How Google deals with non-text files ?

Google can index most types of pages and files (detailed list).
In general, however, search engines are text based. This means that in order to be crawled and indexed, your content needs to be in text format. (Google can now index text content contained in Flash files, but other search engines may not.)

This doesn't mean that you can't include rich media content such as Flash, Silverlight, or videos on your site; it just means that any content you embed in these files should also be available in text format or it won't be accessible to search engines. The examples below focus on the most common types of non-text content, but the guidelines are similar for any other types: Provide text equivalents for all non-text files.

This will not only increase Googlebot's ability to successfully crawl and index your content; it will also make your content more accessible. Many people, for example users with visual impairments, who use screen readers, or have low bandwidth connections, cannot see images on web pages, and providing text equivalents widens your audience.

Flash
 
Google can now discover and index text content in SWF files of all kinds, including self-contained Flash websites and Flash gadgets such as buttons or menus. This includes all textual content visible to the user. Google supports common JavaScript techniques. In addition, we can now find and follow URLs embedded in Flash files. We'll crawl and index this content in the same way that we crawl and index other content on your site—you don't need to take any special action. However, we don't guarantee that we'll crawl or index all the content, Flash or otherwise.
We're continually working to improve our indexing of Flash files, but there are some limitations:
  • We currently do not attach content from external resources that are loaded by your Flash files. If your Flash file loads another file—such as an HTML file, an XML file, or another SWF file—we may index the contents of those files, but we won't consider that content to be part of the content in your Flash files.
  • We're currently unable to index the bidirectional language content (for example, Hebrew or Arabic) in Flash files.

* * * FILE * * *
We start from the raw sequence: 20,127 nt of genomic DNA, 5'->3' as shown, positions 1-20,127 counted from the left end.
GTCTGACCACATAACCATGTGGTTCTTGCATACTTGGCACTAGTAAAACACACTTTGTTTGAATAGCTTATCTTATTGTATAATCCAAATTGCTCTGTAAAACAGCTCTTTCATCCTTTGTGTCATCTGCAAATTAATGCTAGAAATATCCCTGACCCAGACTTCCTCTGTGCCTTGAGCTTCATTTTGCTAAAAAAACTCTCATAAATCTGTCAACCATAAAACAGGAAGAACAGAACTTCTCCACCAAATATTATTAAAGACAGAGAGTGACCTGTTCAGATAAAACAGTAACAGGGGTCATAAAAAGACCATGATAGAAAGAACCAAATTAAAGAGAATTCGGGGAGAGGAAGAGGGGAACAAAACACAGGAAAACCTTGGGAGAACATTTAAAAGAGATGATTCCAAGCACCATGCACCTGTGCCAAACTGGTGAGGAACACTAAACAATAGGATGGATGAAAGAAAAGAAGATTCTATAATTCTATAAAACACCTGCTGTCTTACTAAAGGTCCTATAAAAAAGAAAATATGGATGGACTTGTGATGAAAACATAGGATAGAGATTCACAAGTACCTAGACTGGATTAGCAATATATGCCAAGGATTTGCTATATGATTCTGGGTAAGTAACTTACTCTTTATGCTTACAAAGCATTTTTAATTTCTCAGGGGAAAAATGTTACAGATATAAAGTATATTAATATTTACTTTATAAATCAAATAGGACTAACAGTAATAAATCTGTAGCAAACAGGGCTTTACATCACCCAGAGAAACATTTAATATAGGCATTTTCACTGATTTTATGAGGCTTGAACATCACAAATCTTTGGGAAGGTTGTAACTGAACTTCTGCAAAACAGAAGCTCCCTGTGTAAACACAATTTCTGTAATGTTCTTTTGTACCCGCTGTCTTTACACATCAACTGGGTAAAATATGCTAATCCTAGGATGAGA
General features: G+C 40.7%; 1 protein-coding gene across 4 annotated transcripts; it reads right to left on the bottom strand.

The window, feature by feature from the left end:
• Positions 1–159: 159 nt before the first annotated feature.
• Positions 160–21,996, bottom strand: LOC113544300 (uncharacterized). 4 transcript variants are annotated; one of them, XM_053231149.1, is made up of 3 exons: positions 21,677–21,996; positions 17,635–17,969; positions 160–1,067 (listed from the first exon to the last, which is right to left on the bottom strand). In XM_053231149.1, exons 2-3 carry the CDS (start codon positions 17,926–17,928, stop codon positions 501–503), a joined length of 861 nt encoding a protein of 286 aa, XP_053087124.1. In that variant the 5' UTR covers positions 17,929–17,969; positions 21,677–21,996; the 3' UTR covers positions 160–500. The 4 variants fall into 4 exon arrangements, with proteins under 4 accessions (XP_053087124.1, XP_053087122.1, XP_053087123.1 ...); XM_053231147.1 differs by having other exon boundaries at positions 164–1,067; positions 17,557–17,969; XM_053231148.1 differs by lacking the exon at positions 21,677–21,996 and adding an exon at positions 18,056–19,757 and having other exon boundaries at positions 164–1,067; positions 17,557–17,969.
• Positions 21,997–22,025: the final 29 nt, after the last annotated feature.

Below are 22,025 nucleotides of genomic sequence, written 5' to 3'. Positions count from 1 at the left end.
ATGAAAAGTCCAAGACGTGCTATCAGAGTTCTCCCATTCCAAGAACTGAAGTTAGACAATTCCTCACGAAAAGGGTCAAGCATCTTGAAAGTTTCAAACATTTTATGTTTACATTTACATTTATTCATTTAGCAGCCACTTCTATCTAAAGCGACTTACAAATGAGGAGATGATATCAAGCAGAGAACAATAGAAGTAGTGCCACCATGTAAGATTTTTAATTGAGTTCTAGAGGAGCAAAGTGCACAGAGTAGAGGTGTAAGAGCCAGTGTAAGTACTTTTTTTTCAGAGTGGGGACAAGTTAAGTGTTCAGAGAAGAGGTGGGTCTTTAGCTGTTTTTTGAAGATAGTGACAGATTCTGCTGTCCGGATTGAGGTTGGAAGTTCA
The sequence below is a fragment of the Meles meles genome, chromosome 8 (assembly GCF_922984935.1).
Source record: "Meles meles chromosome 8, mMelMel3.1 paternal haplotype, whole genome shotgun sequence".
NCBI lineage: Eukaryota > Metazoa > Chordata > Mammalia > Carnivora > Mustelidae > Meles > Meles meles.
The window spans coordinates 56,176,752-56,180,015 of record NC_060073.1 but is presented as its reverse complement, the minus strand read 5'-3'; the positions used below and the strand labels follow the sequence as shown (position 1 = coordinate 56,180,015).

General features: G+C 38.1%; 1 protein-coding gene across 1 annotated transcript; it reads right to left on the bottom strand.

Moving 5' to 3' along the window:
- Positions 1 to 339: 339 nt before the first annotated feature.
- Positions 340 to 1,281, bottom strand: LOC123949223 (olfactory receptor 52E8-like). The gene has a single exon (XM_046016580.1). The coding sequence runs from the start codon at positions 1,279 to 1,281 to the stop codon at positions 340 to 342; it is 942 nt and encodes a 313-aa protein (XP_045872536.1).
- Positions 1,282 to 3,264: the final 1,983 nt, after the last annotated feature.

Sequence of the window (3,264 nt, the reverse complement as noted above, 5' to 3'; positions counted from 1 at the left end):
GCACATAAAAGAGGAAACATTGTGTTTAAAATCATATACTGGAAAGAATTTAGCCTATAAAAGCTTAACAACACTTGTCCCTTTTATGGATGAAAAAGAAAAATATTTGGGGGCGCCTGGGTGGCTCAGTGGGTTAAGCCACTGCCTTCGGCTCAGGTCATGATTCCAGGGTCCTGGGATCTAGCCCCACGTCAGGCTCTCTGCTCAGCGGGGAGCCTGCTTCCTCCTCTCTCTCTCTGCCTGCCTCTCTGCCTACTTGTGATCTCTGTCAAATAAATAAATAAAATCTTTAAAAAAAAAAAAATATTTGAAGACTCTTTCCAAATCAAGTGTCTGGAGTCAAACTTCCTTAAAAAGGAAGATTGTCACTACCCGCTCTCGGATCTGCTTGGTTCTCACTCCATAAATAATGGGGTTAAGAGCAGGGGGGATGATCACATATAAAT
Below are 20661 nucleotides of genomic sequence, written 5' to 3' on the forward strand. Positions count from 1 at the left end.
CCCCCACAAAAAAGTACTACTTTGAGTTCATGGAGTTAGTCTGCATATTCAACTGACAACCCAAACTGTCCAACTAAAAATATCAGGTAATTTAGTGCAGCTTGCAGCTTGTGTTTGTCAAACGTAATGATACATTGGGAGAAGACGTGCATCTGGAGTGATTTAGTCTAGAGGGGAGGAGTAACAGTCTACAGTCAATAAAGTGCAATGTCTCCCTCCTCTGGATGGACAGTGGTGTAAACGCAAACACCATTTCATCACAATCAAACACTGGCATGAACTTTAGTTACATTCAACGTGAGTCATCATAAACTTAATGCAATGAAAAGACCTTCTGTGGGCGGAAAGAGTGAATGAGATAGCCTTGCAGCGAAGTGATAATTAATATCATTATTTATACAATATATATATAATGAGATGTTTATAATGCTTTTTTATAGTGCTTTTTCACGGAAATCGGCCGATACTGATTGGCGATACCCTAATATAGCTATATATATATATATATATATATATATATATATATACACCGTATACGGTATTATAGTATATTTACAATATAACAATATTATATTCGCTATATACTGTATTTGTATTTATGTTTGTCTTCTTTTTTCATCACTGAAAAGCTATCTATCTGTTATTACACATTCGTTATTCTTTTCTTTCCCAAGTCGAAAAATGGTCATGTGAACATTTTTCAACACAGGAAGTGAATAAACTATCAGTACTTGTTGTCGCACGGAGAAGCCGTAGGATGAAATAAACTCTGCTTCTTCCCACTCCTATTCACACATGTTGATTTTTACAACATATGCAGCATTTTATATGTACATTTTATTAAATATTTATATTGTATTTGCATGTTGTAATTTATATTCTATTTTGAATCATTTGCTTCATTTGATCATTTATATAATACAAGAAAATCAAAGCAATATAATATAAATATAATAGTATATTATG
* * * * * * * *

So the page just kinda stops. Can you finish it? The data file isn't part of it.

Note that while Google can index the content of Flash files, other search engines may not be able to. Providing text-based equivalents of these files can help other search engines crawl and index your content. In addition, a text-based version of your site will let viewers using older browsers or mobile phones access your content easily.

You could also consider using sIFR (Scalable Inman Flash Replacement). sIFR (an open-source project) lets webmasters replace text elements with Flash equivalents. Using this technique, content and navigation is displayed by an embedded Flash object but, because the content is contained in the HTML source, it can be read by non-Flash users (including search engines).

You can also improve the indexing of your Flash or rich media application by supporting Google's AJAX crawling scheme. This scheme works for Javascript, but also for Flash and any other browser-side technology.

Silverlight and other rich media formats
Google can crawl and index the text content of Flash files, but we still have problems accessing the content of other rich media formats such as Silverlight. These rich media formats are inherently visual, which can cause some problems for Googlebot. Unlike some Internet spiders, Googlebot can read some rich media files and extract the text and links in them, but the structure and context are missing. Also, rich media designers often include content in the form of graphics, and because Google can't detect words included in graphics, it can miss important keywords. In other words, even if we can crawl your content and it is in our index, it might be missing some text, content, or links.

Video
Googlebot cannot crawl the content of video files, so it's important that you provide information about videos you include. Consider creating a transcript of the video you want to include, or provide a detailed description of the video inside your HTML. If you have video content, you can host it on Google Video, YouTube, or a number of other video hosting providers. Searchers can view Google Video or YouTube videos directly from the Google search results page.

IFrames
IFrames are sometimes used to display content on web pages. Content displayed via iFrames may not be indexed and available to appear in Google's search results. We recommend that you avoid the use of iFrames to display content. If you do include iFrames, make sure to provide additional text-based links to the content they display, so that Googlebot can crawl and index this content.

Best practices
If you do plan to use rich media on your site, here are some recommendations that can help prevent problems.
  • Try to use rich media only where it is needed. We recommend that you use HTML for content and navigation. This makes your site more Google-friendly, and also makes it accessible to a larger audience including, for example, readers with visual impairments that require the use of screen readers, users of old or non-standard browsers, and users with limited or low-bandwidth connections such as a cellphone or mobile device. An added bonus? Using HTML for navigation will allow users to bookmark content and send direct links in email.

  • Provide text versions of pages. Silverlight is often used as a splash screen on the home page, where the root URL of a website has a rich media intro that links to HTML content deeper into the site. If you use this approach on your website, make sure there is a regular HTML link on that front page to a text-based page where a user (or Googlebot) can navigate throughout your site without the need for rich media.
 Source: http://www.google.com/support/webmasters/bin/answer.py?answer=72746

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